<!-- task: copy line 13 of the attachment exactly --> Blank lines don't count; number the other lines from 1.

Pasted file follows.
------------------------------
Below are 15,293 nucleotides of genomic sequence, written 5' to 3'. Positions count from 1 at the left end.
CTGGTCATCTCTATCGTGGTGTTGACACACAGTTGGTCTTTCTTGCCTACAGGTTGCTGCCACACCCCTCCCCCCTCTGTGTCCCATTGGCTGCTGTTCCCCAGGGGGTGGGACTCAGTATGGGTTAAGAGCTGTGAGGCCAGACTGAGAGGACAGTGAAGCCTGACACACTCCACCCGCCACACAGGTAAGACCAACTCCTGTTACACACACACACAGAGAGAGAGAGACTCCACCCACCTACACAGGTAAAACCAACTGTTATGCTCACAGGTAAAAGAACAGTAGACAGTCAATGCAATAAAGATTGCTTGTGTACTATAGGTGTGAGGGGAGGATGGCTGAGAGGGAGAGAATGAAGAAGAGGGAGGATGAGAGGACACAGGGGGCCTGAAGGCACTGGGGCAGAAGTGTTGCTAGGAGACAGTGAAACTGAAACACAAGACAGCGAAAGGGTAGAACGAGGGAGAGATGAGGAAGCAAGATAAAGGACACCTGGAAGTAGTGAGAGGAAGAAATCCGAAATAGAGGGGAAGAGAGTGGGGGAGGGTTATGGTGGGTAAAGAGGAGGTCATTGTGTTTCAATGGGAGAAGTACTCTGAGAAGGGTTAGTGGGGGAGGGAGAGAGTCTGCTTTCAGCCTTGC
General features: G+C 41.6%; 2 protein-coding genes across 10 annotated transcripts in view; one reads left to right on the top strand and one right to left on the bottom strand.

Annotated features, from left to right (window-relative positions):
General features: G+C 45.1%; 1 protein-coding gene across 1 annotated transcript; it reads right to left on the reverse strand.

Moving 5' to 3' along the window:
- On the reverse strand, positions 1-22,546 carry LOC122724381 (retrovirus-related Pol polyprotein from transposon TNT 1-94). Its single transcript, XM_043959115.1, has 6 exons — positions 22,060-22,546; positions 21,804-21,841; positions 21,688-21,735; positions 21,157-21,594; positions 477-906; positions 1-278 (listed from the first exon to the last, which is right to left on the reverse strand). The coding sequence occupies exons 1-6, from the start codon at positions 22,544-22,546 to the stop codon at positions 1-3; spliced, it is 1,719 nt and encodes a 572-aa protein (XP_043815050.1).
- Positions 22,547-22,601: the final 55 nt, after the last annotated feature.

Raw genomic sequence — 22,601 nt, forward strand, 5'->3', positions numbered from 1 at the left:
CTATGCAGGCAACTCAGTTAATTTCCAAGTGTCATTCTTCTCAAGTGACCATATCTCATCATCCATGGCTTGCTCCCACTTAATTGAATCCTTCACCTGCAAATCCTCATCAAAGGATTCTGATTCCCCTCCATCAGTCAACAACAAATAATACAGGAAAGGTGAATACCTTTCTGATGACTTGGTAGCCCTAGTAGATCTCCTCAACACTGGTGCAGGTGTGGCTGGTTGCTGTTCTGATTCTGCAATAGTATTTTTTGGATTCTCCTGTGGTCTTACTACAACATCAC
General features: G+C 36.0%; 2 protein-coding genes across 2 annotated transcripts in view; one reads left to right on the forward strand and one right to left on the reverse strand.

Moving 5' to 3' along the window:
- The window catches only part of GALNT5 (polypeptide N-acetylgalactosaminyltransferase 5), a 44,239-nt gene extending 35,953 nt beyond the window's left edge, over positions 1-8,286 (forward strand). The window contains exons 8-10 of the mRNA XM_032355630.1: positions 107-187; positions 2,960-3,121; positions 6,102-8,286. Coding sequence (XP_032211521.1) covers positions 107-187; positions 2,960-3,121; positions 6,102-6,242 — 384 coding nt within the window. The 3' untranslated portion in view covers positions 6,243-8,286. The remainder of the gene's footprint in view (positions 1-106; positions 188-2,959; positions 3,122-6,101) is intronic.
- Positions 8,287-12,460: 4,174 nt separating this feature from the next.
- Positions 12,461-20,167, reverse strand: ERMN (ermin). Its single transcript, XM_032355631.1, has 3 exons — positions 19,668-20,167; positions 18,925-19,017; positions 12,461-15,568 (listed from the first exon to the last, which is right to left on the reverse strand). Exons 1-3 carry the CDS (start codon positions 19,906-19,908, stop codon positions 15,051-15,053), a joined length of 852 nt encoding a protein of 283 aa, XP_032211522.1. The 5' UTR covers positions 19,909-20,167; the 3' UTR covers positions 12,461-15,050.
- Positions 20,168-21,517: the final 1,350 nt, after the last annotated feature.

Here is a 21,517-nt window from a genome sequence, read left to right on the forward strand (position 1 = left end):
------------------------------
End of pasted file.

- The window catches only part of GALNT5 (polypeptide N-acetylgalactosaminyltransferase 5), a 44,239-nt gene extending 35,953 nt beyond the window's left edge, over positions 1-8,286 (forward strand). The window contains exons 8-10 of the mRNA XM_032355630.1: positions 107-187; positions 2,960-3,121; positions 6,102-8,286. Coding sequence (XP_032211521.1) covers positions 107-187; positions 2,960-3,121; positions 6,102-6,242 — 384 coding nt within the window. The 3' untranslated portion in view covers positions 6,243-8,286. The remainder of the gene's footprint in view (positions 1-106; positions 188-2,959; positions 3,122-6,101) is intronic.